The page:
In order to compare the PPARα and COX protein pockets, all 14 human PPARα structures were obtained: 1I7G, 1K7L, 1KKQ, 2NPA, 2P54, 2REW, 2ZNN, 3ET1, 3FEI, 3G8I, 3KDT, 3KDU, 3SP6, 3VI8. The COX enzymes were represented by the nine structures used for docking (see above). An all-by-all similarity comparison of the 23 protein pockets was computed, and the PSIM raw similarity scores were converted to p values, as previously described [7]. Figure 4a shows the alignment of the highest scoring non-cognate protein pair, 2REW (PPARα in purple ribbon) crystallized with BMS-631707 (cyan), and 3RR3 (COX-2 in green ribbon) crystallized with flurbiprofen (tan). The PSIM score was 6.0, corresponding to a p value of 6.7e−04. The maximal PSIM score for the COX isozymes was 9.0 (3N8Z and 3RR3) with a p value \(\ll\)0.001.

Fig. 4

Binding site surface similarity between PPARα and COX-2. a Alignment of PPARα (2REW in purple ribbon) crystallized with BMS-631707 (cyan), and COX-2 (3RR3 in green ribbon) crystallized with flurbiprofen (tan). In thin sticks with labels are residues known to interact with bound ligands. PSIM score = 0.6, p value = 6.7e−04. b Thin sticks indicate regions of significant surface similarity, green-steric, blue-positive charge, red-negative charge. c In mesh overlay are the surfaces of the aligned proteins revealing the common volume of the binding pockets of COX-2 (red) and PPARα (green). d 90° horizontal rotation of (c)

The labeled amino acids shown in thin sticks in Fig. 4a were identified as interacting with bound ligands and likely contribute to the similarity of the PPARα and COX-2 pockets. Specifically, PPARα Ser-280, Tyr-314, and His440 form hydrogen bonds with the carboxylic acid group of ligands, and Phe-273 and Phe-351 are known to line the hydrophobic cleft of the PPARα pocket [2326]. For flurbiprofen in COX-2, the carboxylate of the drug forms a salt bridge to Arg-120 and a hydrogen bond to Tyr-355, and the distal aryl ring of the ligand forms van der Waals contacts with Gly-526–Ala-527 and stacks against Tyr-385 [20]. COX-2 Ser-530 also interacts with the distal aryl ring of flurbiprofen and is the residue that is selectively acetylated by aspirin. Note the coincidence of ligand-binding residue pairs between the aligned pockets. For example, PPARα Tyr-314 overlaps with COX-2 Tyr-355 and PPARα Phe-351 overlaps with COX-2 Tyr-385. Figure 4b shows the 3D surface similarity of the pockets with thin sticks indicating regions of similarity, steric (green), blue (positive charge), and red (negative charge). There is a region of prominent polar similarity near the carboxylates of the bound ligands, and the green sticks indicate a significant common steric shape. The common pocket volume between PPARα and COX-2 is highlighted in Fig. 4c, d where the protein surfaces are shown mesh (COX-2 in red and PPARα in green). PPARα and COX-2 clearly share quantitatively similar binding pockets, both in shape and surface charge, despite the lack of any primary sequence relationship between the two proteins.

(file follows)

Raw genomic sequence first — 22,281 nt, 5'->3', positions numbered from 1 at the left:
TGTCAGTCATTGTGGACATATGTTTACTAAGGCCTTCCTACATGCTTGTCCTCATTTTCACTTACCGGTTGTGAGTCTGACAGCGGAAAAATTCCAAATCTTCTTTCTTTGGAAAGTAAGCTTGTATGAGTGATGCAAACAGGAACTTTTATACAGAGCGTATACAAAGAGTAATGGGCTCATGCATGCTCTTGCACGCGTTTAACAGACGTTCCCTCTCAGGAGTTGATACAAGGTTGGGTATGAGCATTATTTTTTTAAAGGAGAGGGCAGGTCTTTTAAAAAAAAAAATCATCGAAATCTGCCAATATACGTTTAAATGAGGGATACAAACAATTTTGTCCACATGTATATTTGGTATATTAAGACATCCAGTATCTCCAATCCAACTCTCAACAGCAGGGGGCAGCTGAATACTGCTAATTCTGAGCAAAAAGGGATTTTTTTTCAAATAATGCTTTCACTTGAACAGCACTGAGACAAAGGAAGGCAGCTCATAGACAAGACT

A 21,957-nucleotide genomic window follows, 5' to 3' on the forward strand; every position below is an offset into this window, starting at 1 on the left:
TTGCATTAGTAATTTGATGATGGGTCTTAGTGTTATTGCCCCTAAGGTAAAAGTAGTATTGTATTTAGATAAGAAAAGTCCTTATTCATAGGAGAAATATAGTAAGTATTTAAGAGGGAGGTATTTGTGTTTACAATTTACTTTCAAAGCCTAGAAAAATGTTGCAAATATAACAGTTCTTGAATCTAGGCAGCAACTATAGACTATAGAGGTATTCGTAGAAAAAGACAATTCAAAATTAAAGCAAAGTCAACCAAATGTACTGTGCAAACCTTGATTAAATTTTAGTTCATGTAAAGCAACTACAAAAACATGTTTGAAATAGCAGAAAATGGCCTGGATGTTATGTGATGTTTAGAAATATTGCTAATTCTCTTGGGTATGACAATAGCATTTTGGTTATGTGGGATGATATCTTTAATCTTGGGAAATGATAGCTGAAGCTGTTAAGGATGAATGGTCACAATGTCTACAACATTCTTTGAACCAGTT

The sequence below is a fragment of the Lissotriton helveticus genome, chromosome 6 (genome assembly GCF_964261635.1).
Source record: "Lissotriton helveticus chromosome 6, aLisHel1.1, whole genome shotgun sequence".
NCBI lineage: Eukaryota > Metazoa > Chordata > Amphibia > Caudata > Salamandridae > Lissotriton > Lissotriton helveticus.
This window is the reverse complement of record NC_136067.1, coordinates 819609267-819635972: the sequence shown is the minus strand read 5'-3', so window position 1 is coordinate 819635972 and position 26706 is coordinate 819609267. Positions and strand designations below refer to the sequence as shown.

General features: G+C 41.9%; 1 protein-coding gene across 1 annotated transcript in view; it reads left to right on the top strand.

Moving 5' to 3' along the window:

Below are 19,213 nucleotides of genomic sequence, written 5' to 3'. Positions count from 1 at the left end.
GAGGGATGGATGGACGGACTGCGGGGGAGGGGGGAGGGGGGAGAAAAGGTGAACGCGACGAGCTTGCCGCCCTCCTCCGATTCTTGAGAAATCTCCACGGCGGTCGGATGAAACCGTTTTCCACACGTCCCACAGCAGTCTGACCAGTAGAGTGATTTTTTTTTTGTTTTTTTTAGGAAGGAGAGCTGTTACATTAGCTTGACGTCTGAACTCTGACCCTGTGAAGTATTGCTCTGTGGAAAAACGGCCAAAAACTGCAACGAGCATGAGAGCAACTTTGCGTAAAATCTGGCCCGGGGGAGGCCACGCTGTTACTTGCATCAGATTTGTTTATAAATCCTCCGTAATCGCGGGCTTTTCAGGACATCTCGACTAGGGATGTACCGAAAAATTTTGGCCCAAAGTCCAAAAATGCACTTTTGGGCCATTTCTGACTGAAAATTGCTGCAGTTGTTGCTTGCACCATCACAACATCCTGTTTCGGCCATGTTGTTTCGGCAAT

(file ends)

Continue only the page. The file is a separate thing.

Table 2 summarizes the number of p values and the log-odds predictions from the individual methods as well as the combination of the methods that relate gemfibrozil to the COX enzymes. Each individual method predicts the interaction, and the combined log-odds of 15.8 is much stronger than any single method alone. Beyond lending quantitative support to the hypothesized \(\hbox {PPAR}\alpha /\hbox {COX}\) linkage, the results of the computations offer insight into the structural basis for ligand cross-talk, as illustrated in Figs. 3 and 4.

Table 2 Log-odds predictions for gemfibrozil interacting with COX enzymes

COX enzyme assays

In vitro assays were performed to directly test if gemfibrozil, clofibric acid, or fenofibric acid were COX inhibitors. The source of the enzymes for the assays were microsomal preparations from Sf9 cells transfected with recombinant human COX-1 or COX-2 [27], and the assay measured the conversion of the substrate arachidonic acid to PGE2. The steady state mean maximum plasma concentrations following the typical prescribed dose for the fibrates in this study are 240 μM for gemfibrozil [28], 1,000 μM for clofibric acid [29], and 50 μM for fenofibric acid [17]. Tests were performed at concentrations of 250 and 1,000 μM, based on the in vivo plasma concentrations. All three drugs exhibited inhibition of COX-1 at 250 μM: 48, 18, and 14 % for, respectively, fenofibric acid, gemfibrozil, and clofibric acid. At the higher concentration, inhibition increased for fenofibric acid (57 %) against COX-1. For COX-2, fenofibric acid also showed dose-dependent inhibition (23 and 41 % at the two concentrations).

For clofibric acid, marginal inhibition was seen at the higher concentration for COX-1 and at both concentrations for COX-2 (5, 13, and 11 %, respectively). Gemfibrozil also showed only marginal COX-1 inhibition at the higher concentration (8 %), and it exhibited a paradoxical behavior against COX-2, nominally increasing enzyme activity at the 250 and 1,000 μM concentrations (by 41 and 66 %). Such mixed phenomena are common in in vitro COX assays. In a recent study testing the COX modulatory activity of bioflavinoids, some ligands had maximum effect at 250 μM with a decline in activity at higher concentrations [30]. In addition, several compounds stimulated COX activity, and some compounds had opposite effects on COX-1 versus COX-2.